Or does it? Do we actually know that Schumer’s great-grandmother died at the hands of the Nazis? And if we are not sure this is true, should we really be retweeting it?

Our normal inclination is to ignore verification needs when we react strongly to content, and researchers have found that content that causes strong emotions (both positive and negative) spreads the fastest through our social networks. Savvy activists and advocates take advantage of this flaw of ours, getting past our filters by posting material that goes straight to our hearts.

Use your emotions as a reminder. Strong emotions should become a trigger for your new fact-checking habit. Every time content you want to share makes you feel rage, laughter, ridicule, or even a heartwarming buzz, spend 30 seconds fact-checking.  It will do you well.

  1. See “What Emotion Goes Viral the Fastest?” by Matthew Shaer.


When fact-checking a particular claim, quote, or article, the simplest thing you can do is to see if someone has already done the work for you.

This doesn’t mean you have to accept their finding. Maybe they assign a claim “four Pinocchios,” but you would rate it three. Maybe they find the truth “mixed,” but honestly it looks “mostly false” to you.

Regardless of the finding, a reputable fact-checking site or subject wiki will have done much of the leg work for you: tracing claims to their source, identifying the owners of various sites, and linking to reputable sources for counterclaims. And that legwork, no matter what the finding, is probably worth ten times your intuition. If the claims and the evidence they present ring true to you, or if you have built up a high degree of trust in the site, then you can treat the question as closed. But even if you aren’t satisfied, you can start your work from where they left off.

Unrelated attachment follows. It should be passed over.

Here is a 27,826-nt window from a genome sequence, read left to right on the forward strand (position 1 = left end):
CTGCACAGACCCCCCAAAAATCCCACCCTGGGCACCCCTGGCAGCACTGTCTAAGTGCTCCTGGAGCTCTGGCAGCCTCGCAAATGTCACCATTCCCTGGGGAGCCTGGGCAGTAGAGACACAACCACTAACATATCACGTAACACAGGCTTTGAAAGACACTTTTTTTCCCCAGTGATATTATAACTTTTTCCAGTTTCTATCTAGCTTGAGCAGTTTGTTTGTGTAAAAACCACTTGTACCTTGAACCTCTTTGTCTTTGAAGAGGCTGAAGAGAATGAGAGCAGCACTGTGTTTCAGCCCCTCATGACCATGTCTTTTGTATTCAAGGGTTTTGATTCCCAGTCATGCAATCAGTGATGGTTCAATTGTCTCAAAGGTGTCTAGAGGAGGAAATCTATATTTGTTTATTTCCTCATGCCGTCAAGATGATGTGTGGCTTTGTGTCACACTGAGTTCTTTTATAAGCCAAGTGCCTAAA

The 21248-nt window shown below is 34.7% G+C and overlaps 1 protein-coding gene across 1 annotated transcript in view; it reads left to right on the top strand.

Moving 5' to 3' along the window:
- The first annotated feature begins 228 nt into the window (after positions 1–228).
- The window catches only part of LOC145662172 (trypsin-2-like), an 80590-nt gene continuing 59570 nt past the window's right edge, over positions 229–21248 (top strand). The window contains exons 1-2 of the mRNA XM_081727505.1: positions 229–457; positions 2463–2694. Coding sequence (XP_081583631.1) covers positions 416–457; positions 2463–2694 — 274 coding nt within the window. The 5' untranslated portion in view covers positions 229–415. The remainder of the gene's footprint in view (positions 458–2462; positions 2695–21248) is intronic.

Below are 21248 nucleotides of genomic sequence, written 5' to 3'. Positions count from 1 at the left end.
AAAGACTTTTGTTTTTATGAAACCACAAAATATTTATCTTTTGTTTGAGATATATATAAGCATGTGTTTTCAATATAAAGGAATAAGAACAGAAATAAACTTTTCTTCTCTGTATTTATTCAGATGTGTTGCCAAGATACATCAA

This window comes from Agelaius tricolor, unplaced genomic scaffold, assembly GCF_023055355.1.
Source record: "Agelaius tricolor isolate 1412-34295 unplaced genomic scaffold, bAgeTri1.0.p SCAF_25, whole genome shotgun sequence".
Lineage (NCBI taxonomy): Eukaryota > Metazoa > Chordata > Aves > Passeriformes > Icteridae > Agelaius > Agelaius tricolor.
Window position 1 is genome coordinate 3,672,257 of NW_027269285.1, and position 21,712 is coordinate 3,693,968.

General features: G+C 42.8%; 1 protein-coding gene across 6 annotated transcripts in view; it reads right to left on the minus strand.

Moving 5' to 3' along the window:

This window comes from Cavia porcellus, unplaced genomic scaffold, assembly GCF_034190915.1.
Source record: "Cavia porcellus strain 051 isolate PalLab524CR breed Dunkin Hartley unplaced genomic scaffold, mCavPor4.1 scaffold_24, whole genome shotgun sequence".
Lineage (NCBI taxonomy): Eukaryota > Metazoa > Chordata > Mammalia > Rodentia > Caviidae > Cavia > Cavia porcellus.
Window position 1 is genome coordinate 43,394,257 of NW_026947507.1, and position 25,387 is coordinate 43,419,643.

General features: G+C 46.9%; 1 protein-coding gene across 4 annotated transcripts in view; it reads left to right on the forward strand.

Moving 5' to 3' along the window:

Constructing a Query to Find Previous Fact-Checking

You can find previous fact-checking by using the “site” option in search engines such as Google and DuckDuckGo to search known and trusted fact-checking sites for a given phrase or keyword. For example, if you see this story,

Online Article.

Figure 2

then you might use this query, which checks a couple of known fact-checking sites for the keywords: Obama Iraqi refugee ban 2011. Let’s use the DuckDuckGo search engine to look for the keywords:

obama iraqi visa ban 2011

Here are the results of our search:

Screenshot of DuckDuckGo search results. The top results are from fact-checking sites Snopes and Politifact.

Figure 3

You can see the search here. The results show that work has already been done in this area. In fact, the first result from Snopes answers our question almost fully. Remember to follow best search engine practice: scan the results and focus on the URLs and the blurbs to find the best result to click in the returned result set.

There are similar syntaxes you can use in Google, but for various reasons, this particular search is easier in DuckDuckGo.

Let’s look at another claim, this time from the President. This claim is that police officer deaths increased by 56 percent from 2015 to 2016. Here it is in context:

Excerpt of Trump Speech on web page.

Figure 4

Let’s ramp it up with a query that checks four different fact-checking sites:

officer deaths 2016 increased 56 percent from 2015

This gives us back a helpful array of results. The first, from the Washington Post, actually answers our question directly, but some of the others provide some helpful context as well.

Duck Duck Go search results.

Figure 5

Going to the Washington Post lets us know that this claim is, for all intents and purposes, true. We don’t need to go further unless we want to.



The following organizations are generally regarded as reputable fact-checking organizations focused on U.S. national news:

Respected specialty sites cover niche areas such as climate or celebrities. Here are a few examples:

There are many fact-checking sites outside the U.S. Here is a small sample:


Wikipedia is broadly misunderstood by faculty and students alike. While Wikipedia must be approached with caution, especially with articles that are covering contentious subjects or evolving events, it is often the best source to get a consensus viewpoint on a subject. Because the Wikipedia community has strict rules about sourcing facts to reliable sources, and because authors must adopt a neutral point of view, its articles are often the best available introduction to a subject on the web.